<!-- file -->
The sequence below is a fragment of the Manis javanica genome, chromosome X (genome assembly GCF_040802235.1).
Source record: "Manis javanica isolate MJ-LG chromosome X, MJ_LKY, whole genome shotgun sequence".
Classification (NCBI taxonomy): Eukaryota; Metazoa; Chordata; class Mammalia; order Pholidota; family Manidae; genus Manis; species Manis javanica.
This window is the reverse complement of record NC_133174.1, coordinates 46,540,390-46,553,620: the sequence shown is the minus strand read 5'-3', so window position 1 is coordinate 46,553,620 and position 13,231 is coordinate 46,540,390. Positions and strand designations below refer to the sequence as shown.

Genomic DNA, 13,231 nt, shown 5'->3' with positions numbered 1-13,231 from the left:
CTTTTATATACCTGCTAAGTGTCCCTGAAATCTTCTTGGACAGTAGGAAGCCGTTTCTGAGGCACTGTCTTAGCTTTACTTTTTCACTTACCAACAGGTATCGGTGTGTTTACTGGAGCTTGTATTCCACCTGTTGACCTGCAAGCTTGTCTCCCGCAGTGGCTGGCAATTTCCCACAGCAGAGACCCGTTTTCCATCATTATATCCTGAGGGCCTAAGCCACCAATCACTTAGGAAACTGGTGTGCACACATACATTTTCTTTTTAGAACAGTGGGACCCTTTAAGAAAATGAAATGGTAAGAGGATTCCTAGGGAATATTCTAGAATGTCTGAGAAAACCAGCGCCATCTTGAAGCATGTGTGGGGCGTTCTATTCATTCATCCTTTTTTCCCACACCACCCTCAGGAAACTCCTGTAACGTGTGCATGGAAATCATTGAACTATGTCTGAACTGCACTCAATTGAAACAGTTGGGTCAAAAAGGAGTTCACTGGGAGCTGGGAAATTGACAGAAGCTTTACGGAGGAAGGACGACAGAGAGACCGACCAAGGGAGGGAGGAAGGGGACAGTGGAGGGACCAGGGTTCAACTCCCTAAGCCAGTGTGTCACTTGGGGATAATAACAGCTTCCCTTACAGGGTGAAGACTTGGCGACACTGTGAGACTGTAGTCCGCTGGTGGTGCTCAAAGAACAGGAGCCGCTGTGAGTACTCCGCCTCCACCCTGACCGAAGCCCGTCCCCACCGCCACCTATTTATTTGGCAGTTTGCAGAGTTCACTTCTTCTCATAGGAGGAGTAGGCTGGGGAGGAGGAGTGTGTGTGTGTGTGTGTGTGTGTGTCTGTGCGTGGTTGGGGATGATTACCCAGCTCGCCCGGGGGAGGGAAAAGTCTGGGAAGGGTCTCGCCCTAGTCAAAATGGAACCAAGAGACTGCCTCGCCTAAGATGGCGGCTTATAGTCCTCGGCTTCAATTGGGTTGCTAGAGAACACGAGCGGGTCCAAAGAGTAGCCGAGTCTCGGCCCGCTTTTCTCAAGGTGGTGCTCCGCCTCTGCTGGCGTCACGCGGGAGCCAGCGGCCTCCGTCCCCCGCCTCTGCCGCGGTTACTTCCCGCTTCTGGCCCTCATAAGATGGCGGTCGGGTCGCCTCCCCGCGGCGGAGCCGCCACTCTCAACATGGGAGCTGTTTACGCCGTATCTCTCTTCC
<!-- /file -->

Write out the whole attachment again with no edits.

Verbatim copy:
The sequence below is a fragment of the Manis javanica genome, chromosome X (genome assembly GCF_040802235.1).
Source record: "Manis javanica isolate MJ-LG chromosome X, MJ_LKY, whole genome shotgun sequence".
Classification (NCBI taxonomy): Eukaryota; Metazoa; Chordata; class Mammalia; order Pholidota; family Manidae; genus Manis; species Manis javanica.
This window is the reverse complement of record NC_133174.1, coordinates 46,540,390-46,553,620: the sequence shown is the minus strand read 5'-3', so window position 1 is coordinate 46,553,620 and position 13,231 is coordinate 46,540,390. Positions and strand designations below refer to the sequence as shown.

Genomic DNA, 13,231 nt, shown 5'->3' with positions numbered 1-13,231 from the left:
CTTTTATATACCTGCTAAGTGTCCCTGAAATCTTCTTGGACAGTAGGAAGCCGTTTCTGAGGCACTGTCTTAGCTTTACTTTTTCACTTACCAACAGGTATCGGTGTGTTTACTGGAGCTTGTATTCCACCTGTTGACCTGCAAGCTTGTCTCCCGCAGTGGCTGGCAATTTCCCACAGCAGAGACCCGTTTTCCATCATTATATCCTGAGGGCCTAAGCCACCAATCACTTAGGAAACTGGTGTGCACACATACATTTTCTTTTTAGAACAGTGGGACCCTTTAAGAAAATGAAATGGTAAGAGGATTCCTAGGGAATATTCTAGAATGTCTGAGAAAACCAGCGCCATCTTGAAGCATGTGTGGGGCGTTCTATTCATTCATCCTTTTTTCCCACACCACCCTCAGGAAACTCCTGTAACGTGTGCATGGAAATCATTGAACTATGTCTGAACTGCACTCAATTGAAACAGTTGGGTCAAAAAGGAGTTCACTGGGAGCTGGGAAATTGACAGAAGCTTTACGGAGGAAGGACGACAGAGAGACCGACCAAGGGAGGGAGGAAGGGGACAGTGGAGGGACCAGGGTTCAACTCCCTAAGCCAGTGTGTCACTTGGGGATAATAACAGCTTCCCTTACAGGGTGAAGACTTGGCGACACTGTGAGACTGTAGTCCGCTGGTGGTGCTCAAAGAACAGGAGCCGCTGTGAGTACTCCGCCTCCACCCTGACCGAAGCCCGTCCCCACCGCCACCTATTTATTTGGCAGTTTGCAGAGTTCACTTCTTCTCATAGGAGGAGTAGGCTGGGGAGGAGGAGTGTGTGTGTGTGTGTGTGTGTGTGTCTGTGCGTGGTTGGGGATGATTACCCAGCTCGCCCGGGGGAGGGAAAAGTCTGGGAAGGGTCTCGCCCTAGTCAAAATGGAACCAAGAGACTGCCTCGCCTAAGATGGCGGCTTATAGTCCTCGGCTTCAATTGGGTTGCTAGAGAACACGAGCGGGTCCAAAGAGTAGCCGAGTCTCGGCCCGCTTTTCTCAAGGTGGTGCTCCGCCTCTGCTGGCGTCACGCGGGAGCCAGCGGCCTCCGTCCCCCGCCTCTGCCGCGGTTACTTCCCGCTTCTGGCCCTCATAAGATGGCGGTCGGGTCGCCTCCCCGCGGCGGAGCCGCCACTCTCAACATGGGAGCTGTTTACGCCGTATCTCTCTTCC